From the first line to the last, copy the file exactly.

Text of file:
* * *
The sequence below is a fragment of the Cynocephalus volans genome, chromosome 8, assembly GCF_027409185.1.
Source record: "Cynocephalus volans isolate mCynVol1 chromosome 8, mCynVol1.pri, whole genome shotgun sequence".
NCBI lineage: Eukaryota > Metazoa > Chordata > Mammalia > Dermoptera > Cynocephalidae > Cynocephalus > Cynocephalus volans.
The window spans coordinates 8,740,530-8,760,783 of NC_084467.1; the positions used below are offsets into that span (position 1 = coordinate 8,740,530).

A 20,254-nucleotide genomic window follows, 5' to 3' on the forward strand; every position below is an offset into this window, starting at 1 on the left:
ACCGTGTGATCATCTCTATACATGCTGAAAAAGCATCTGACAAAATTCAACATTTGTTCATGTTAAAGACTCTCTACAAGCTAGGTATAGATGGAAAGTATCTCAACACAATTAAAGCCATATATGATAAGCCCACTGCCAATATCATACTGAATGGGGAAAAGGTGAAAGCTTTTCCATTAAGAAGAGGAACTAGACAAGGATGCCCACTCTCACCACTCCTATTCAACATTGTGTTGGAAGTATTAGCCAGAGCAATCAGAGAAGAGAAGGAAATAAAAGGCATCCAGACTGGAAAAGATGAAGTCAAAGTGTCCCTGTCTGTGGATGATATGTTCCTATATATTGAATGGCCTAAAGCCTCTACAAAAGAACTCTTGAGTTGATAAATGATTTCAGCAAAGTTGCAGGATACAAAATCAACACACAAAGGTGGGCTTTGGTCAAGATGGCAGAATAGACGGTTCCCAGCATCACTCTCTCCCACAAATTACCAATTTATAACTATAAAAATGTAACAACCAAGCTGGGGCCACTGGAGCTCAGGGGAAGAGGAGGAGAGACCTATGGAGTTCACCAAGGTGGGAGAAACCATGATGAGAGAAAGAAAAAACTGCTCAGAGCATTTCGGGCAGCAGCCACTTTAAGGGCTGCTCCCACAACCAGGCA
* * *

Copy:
The sequence below is a fragment of the Cynocephalus volans genome, chromosome 8, assembly GCF_027409185.1.
Source record: "Cynocephalus volans isolate mCynVol1 chromosome 8, mCynVol1.pri, whole genome shotgun sequence".
NCBI lineage: Eukaryota > Metazoa > Chordata > Mammalia > Dermoptera > Cynocephalidae > Cynocephalus > Cynocephalus volans.
The window spans coordinates 8,740,530-8,760,783 of NC_084467.1; the positions used below are offsets into that span (position 1 = coordinate 8,740,530).

A 20,254-nucleotide genomic window follows, 5' to 3' on the forward strand; every position below is an offset into this window, starting at 1 on the left:
ACCGTGTGATCATCTCTATACATGCTGAAAAAGCATCTGACAAAATTCAACATTTGTTCATGTTAAAGACTCTCTACAAGCTAGGTATAGATGGAAAGTATCTCAACACAATTAAAGCCATATATGATAAGCCCACTGCCAATATCATACTGAATGGGGAAAAGGTGAAAGCTTTTCCATTAAGAAGAGGAACTAGACAAGGATGCCCACTCTCACCACTCCTATTCAACATTGTGTTGGAAGTATTAGCCAGAGCAATCAGAGAAGAGAAGGAAATAAAAGGCATCCAGACTGGAAAAGATGAAGTCAAAGTGTCCCTGTCTGTGGATGATATGTTCCTATATATTGAATGGCCTAAAGCCTCTACAAAAGAACTCTTGAGTTGATAAATGATTTCAGCAAAGTTGCAGGATACAAAATCAACACACAAAGGTGGGCTTTGGTCAAGATGGCAGAATAGACGGTTCCCAGCATCACTCTCTCCCACAAATTACCAATTTATAACTATAAAAATGTAACAACCAAGCTGGGGCCACTGGAGCTCAGGGGAAGAGGAGGAGAGACCTATGGAGTTCACCAAGGTGGGAGAAACCATGATGAGAGAAAGAAAAAACTGCTCAGAGCATTTCGGGCAGCAGCCACTTTAAGGGCTGCTCCCACAACCAGGCA